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Opposing narratives on 2022

January 2nd, 2023

A liberal and a right-wing author offer radically diverging interpretations on what the past year has meant in Hungarian politics.

On HVG online, former leading liberal party official Gábor Horn paints a gloomy picture of Hungary. The lone glimmer of hope he detects in the past 12 months was the joyful way high school students demonstrated in solidarity with their teachers. (For the background, see BudaPost, December 12.) He also looks back with nostalgia to the short-lived euphoria among opposition supporters during the primaries held in September 2021, ahead of the Parliamentary elections in April 2022. He describes the elections themselves as a huge disappointment, which he ascribes to ‘the self-interested yet incompetent opposition leaders’, in addition to what he describes as a ruthless campaign waged by the government side. In addition, he accuses the leaders of the opposition of refusing to learn any meaningful lessons from their crushing defeat in April. He decries the current state of politics in Hungary, where both sides believe that the opposing one intends to annihilate them, thus political struggles follow the logic of interstate wars. Finally, he returns to his opening theme, finding it uplifting that young girls and boys have demonstrated their readiness ‘to fight to make their country a better place’.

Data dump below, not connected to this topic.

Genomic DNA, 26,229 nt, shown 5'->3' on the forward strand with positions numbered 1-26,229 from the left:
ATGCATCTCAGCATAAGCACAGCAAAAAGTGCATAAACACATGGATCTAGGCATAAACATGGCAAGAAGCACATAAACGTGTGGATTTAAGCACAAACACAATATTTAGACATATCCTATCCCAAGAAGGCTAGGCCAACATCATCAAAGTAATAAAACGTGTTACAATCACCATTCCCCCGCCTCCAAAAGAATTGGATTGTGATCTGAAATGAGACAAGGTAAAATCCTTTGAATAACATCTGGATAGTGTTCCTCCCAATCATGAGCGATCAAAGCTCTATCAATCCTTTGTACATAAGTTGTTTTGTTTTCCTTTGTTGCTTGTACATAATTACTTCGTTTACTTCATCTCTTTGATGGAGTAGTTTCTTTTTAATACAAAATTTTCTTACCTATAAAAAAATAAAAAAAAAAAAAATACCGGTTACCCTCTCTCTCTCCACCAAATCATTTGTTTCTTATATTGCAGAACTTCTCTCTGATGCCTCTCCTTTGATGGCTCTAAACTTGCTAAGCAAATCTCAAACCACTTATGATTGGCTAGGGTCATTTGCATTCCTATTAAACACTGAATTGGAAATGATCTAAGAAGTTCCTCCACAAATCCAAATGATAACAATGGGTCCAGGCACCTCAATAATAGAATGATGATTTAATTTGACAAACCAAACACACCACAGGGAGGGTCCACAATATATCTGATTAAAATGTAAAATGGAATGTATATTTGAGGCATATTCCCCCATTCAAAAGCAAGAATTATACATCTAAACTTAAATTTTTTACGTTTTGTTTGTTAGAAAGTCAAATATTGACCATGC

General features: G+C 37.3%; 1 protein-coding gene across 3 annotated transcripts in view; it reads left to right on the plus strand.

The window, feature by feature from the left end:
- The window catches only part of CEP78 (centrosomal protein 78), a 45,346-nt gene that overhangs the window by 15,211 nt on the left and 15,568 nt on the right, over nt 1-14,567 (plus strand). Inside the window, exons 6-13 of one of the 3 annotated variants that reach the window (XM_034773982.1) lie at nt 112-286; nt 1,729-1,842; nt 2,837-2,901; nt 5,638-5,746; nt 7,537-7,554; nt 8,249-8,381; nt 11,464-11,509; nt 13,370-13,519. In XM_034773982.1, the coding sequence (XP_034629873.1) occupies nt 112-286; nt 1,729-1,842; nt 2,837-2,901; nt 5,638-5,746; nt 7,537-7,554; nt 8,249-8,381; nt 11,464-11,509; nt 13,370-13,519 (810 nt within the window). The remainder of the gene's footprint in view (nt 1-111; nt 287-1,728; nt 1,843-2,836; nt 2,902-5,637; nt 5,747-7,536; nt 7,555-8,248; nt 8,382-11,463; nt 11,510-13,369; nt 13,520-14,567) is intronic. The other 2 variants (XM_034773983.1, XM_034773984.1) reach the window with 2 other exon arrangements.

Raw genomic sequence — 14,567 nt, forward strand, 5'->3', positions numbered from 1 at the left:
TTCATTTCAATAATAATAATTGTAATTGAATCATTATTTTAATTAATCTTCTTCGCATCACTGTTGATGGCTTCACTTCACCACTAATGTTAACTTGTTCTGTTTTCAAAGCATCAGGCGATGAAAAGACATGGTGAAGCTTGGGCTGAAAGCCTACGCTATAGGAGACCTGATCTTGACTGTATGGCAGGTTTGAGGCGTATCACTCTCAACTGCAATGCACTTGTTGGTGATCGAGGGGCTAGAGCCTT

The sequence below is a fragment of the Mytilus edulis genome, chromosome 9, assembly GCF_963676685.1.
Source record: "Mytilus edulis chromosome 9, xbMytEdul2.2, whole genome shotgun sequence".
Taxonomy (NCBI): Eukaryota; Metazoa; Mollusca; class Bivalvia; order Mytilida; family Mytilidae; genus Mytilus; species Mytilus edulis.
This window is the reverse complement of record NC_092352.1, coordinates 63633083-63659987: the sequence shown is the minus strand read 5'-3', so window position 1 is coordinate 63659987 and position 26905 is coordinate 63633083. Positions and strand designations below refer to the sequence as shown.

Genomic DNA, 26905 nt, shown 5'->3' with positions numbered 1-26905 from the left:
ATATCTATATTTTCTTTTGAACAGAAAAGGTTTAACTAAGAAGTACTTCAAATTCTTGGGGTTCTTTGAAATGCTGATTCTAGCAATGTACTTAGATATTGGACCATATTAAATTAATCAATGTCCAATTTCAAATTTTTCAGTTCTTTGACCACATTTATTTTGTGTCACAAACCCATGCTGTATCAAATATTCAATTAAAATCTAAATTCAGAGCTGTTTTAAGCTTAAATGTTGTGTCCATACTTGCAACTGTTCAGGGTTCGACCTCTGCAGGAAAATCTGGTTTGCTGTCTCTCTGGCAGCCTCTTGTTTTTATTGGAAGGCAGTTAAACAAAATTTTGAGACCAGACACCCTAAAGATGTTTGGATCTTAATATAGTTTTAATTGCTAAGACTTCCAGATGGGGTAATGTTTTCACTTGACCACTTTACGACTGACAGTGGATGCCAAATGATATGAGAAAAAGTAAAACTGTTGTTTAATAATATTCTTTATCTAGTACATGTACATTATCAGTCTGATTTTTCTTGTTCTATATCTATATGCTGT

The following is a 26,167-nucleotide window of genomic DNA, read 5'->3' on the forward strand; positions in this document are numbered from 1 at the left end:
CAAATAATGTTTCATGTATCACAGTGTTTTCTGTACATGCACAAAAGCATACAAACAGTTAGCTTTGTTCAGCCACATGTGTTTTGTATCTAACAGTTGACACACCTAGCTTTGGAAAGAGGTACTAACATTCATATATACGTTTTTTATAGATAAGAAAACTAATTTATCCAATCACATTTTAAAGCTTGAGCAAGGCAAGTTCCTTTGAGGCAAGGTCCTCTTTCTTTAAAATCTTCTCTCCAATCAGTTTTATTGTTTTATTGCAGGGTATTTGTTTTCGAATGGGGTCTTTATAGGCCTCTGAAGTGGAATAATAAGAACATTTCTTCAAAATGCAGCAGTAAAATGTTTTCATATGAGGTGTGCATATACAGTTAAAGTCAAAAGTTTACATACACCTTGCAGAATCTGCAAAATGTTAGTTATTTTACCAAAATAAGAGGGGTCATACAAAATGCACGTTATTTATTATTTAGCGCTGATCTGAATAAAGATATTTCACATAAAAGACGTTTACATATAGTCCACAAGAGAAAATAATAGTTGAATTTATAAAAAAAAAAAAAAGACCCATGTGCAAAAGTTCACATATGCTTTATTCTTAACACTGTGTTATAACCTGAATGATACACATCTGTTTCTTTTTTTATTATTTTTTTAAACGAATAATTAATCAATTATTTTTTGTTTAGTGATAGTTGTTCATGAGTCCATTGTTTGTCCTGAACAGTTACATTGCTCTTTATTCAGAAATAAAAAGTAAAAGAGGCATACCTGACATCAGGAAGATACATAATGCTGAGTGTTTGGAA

In a totally different spirit in Magyar Hírlap, right-wing analyst Ervin Nagy concentrates on what the pro-government media calls the ‘rolling dollars’ affair, that is the billions of forints in financial support the organisation of Péter Márki-Zay, the opposition candidate for Prime Minister received from a foundation based in the United States. (For the details, see BudaPost September 20.) He calls that case ‘the most scandalous public event of the past year’, adding that the opposition has failed to draw the most important lesson from what happened: that Hungarian elections must be won at home. He fears that the opposition may follow a ‘well-known scenario’, namely of creating havoc and then grabbing power. He believes they are too weak to push through such a strategy, but ‘overseas business and political groups that are interfering in Hungarian public life not only know that strategy but are also capable of implementing it’. Therefore, Nagy fears that 2023 ‘will (once again) be a year of self-defence, with intensifying pressure from progressive political circles overseas and in western Europe’. Under such conditions, he excludes appeasement and reconciliation, asserting that ‘reconciliation would amount to surrender’.

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